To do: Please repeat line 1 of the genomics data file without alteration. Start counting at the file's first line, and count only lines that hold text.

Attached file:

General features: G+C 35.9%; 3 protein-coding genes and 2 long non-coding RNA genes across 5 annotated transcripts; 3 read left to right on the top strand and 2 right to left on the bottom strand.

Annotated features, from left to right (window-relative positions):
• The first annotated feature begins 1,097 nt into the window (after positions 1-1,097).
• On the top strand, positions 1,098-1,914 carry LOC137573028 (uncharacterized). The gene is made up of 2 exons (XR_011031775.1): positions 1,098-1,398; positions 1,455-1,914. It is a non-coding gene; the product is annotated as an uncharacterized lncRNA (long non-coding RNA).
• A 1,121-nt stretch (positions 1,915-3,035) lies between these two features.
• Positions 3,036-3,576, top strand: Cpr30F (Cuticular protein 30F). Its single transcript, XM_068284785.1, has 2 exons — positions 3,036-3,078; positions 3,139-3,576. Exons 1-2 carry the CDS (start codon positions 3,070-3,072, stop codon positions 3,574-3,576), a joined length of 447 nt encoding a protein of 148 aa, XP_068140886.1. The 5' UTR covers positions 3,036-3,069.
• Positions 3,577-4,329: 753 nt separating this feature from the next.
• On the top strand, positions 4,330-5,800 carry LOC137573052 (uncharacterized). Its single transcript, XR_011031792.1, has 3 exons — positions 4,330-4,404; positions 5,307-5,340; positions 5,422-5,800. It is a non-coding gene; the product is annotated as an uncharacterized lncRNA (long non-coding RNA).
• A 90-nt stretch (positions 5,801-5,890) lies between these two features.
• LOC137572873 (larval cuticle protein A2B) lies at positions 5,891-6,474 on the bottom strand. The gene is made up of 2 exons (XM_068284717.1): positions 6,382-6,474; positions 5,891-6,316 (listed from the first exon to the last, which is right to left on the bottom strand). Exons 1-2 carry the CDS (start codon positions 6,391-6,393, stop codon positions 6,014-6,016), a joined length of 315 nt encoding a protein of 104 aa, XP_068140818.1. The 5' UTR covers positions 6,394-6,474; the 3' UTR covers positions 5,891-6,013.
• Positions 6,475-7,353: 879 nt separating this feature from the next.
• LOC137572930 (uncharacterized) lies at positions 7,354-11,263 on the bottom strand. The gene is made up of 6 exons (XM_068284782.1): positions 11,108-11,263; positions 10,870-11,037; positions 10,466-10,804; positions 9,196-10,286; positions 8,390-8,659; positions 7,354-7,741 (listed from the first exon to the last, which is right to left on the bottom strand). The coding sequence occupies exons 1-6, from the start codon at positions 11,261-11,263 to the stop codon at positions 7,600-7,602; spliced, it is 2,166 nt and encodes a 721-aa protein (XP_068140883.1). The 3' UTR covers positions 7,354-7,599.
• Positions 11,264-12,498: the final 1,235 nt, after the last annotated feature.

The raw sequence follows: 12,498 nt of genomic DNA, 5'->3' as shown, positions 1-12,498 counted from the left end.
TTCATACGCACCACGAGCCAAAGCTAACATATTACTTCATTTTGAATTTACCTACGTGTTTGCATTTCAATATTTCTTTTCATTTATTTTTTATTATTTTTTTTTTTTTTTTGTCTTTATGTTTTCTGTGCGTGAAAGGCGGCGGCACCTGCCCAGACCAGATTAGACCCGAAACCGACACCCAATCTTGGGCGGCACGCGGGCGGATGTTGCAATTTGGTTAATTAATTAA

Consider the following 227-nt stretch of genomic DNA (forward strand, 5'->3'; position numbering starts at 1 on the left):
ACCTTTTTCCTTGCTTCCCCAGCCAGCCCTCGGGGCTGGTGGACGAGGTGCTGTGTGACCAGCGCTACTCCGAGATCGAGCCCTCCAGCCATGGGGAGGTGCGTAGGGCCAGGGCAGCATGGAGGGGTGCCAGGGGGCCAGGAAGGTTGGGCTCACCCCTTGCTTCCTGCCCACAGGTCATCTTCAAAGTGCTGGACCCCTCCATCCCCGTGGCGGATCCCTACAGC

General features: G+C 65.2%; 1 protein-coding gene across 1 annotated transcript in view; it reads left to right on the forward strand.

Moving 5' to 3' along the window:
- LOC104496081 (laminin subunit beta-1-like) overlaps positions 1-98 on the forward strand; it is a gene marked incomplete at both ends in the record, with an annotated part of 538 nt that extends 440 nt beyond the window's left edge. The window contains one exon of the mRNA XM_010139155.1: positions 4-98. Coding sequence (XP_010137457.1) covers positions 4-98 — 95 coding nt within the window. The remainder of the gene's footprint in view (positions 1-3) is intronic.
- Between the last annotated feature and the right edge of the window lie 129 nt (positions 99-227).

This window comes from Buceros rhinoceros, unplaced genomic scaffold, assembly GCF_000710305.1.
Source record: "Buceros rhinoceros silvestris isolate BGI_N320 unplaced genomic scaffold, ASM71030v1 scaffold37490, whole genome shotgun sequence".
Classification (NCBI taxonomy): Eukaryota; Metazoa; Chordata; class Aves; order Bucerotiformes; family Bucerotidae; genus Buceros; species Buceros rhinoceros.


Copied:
General features: G+C 35.9%; 3 protein-coding genes and 2 long non-coding RNA genes across 5 annotated transcripts; 3 read left to right on the top strand and 2 right to left on the bottom strand.